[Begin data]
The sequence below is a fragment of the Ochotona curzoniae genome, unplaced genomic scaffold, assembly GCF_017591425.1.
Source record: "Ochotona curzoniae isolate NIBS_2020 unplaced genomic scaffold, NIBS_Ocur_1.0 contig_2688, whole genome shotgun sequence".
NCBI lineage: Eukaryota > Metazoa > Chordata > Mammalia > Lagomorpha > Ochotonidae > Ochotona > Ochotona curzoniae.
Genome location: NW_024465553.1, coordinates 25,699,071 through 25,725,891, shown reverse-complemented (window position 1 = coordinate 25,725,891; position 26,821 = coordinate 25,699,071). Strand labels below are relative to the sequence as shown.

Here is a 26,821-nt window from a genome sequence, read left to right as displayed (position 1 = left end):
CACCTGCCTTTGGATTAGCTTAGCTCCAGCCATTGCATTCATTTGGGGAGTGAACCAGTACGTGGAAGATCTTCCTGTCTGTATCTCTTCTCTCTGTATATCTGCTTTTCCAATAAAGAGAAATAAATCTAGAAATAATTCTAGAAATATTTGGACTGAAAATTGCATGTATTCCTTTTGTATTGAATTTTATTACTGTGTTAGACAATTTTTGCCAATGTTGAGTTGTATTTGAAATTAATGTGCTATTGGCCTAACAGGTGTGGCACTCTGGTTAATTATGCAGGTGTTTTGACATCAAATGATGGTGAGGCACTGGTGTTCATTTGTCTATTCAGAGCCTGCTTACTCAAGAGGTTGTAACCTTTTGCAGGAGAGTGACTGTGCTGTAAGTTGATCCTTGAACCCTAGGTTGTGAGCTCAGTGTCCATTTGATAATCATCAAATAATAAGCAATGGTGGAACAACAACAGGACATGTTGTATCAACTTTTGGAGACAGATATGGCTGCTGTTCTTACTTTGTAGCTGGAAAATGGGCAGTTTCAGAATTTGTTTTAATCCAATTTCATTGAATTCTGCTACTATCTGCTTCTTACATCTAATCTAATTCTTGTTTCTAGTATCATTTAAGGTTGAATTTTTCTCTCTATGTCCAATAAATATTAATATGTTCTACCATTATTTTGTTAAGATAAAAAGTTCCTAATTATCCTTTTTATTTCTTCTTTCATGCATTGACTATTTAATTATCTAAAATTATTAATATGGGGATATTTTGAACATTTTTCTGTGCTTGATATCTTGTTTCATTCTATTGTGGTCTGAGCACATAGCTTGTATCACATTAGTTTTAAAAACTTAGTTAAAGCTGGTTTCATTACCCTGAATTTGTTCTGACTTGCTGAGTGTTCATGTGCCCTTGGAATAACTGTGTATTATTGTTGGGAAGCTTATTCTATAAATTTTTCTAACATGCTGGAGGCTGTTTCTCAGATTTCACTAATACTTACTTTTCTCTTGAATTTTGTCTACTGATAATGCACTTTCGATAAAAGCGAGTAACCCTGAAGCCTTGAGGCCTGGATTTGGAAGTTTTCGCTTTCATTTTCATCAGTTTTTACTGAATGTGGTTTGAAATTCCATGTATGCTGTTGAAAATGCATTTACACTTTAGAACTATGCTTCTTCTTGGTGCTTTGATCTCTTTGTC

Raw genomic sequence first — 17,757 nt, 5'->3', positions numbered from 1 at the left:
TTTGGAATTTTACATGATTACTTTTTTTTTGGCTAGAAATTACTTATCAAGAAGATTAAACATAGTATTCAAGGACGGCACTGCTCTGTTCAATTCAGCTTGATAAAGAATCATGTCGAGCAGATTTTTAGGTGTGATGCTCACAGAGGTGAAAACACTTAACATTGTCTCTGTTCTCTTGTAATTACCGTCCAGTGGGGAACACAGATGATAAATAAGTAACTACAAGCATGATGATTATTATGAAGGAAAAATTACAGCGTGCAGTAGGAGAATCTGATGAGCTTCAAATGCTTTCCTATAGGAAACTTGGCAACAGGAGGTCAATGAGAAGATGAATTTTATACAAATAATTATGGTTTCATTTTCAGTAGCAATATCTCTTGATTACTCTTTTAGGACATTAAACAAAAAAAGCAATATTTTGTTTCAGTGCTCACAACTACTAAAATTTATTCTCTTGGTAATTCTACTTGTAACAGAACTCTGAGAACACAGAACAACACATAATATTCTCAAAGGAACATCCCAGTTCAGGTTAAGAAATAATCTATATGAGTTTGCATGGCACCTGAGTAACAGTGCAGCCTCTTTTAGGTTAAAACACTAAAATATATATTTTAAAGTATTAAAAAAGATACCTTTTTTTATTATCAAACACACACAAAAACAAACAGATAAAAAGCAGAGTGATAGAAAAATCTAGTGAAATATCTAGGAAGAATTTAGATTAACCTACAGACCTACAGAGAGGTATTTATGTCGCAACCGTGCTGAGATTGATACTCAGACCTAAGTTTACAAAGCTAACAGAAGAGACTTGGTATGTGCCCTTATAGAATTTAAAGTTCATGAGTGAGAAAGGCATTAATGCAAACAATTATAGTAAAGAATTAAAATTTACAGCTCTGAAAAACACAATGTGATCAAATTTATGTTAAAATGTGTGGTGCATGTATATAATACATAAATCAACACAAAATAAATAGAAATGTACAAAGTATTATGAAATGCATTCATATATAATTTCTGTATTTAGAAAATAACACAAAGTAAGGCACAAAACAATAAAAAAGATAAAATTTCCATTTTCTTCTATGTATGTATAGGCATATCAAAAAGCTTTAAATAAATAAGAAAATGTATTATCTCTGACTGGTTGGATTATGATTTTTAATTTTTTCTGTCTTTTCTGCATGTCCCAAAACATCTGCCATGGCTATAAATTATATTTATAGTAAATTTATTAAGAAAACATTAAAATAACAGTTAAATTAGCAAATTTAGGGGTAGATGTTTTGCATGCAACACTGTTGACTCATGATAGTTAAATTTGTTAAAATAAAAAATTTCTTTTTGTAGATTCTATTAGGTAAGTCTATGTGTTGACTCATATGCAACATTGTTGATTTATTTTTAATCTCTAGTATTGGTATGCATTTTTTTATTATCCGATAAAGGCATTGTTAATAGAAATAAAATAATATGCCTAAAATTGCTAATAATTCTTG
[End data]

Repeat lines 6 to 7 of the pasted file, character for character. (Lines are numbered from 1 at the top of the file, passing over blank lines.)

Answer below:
CACCTGCCTTTGGATTAGCTTAGCTCCAGCCATTGCATTCATTTGGGGAGTGAACCAGTACGTGGAAGATCTTCCTGTCTGTATCTCTTCTCTCTGTATATCTGCTTTTCCAATAAAGAGAAATAAATCTAGAAATAATTCTAGAAATATTTGGACTGAAAATTGCATGTATTCCTTTTGTATTGAATTTTATTACTGTGTTAGACAATTTTTGCCAATGTTGAGTTGTATTTGAAATTAATGTGCTATTGGCCTAACAGGTGTGGCACTCTGGTTAATTATGCAGGTGTTTTGACATCAAATGATGGTGAGGCACTGGTGTTCATTTGTCTATTCAGAGCCTGCTTACTCAAGAGGTTGTAACCTTTTGCAGGAGAGTGACTGTGCTGTAAGTTGATCCTTGAACCCTAGGTTGTGAGCTCAGTGTCCATTTGATAATCATCAAATAATAAGCAATGGTGGAACAACAACAGGACATGTTGTATCAACTTTTGGAGACAGATATGGCTGCTGTTCTTACTTTGTAGCTGGAAAATGGGCAGTTTCAGAATTTGTTTTAATCCAATTTCATTGAATTCTGCTACTATCTGCTTCTTACATCTAATCTAATTCTTGTTTCTAGTATCATTTAAGGTTGAATTTTTCTCTCTATGTCCAATAAATATTAATATGTTCTACCATTATTTTGTTAAGATAAAAAGTTCCTAATTATCCTTTTTATTTCTTCTTTCATGCATTGACTATTTAATTATCTAAAATTATTAATATGGGGATATTTTGAACATTTTTCTGTGCTTGATATCTTGTTTCATTCTATTGTGGTCTGAGCACATAGCTTGTATCACATTAGTTTTAAAAACTTAGTTAAAGCTGGTTTCATTACCCTGAATTTGTTCTGACTTGCTGAGTGTTCATGTGCCCTTGGAATAACTGTGTATTATTGTTGGGAAGCTTATTCTATAAATTTTTCTAACATGCTGGAGGCTGTTTCTCAGATTTCACTAATACTTACTTTTCTCTTGAATTTTGTCTACTGATAATGCACTTTCGATAAAAGCGAGTAACCCTGAAGCCTTGAGGCCTGGATTTGGAAGTTTTCGCTTTCATTTTCATCAGTTTTTACTGAATGTGGTTTGAAATTCCATGTATGCTGTTGAAAATGCATTTACACTTTAGAACTATGCTTCTTCTTGGTGCTTTGATCTCTTTGTC

Raw genomic sequence first — 17,757 nt, 5'->3', positions numbered from 1 at the left: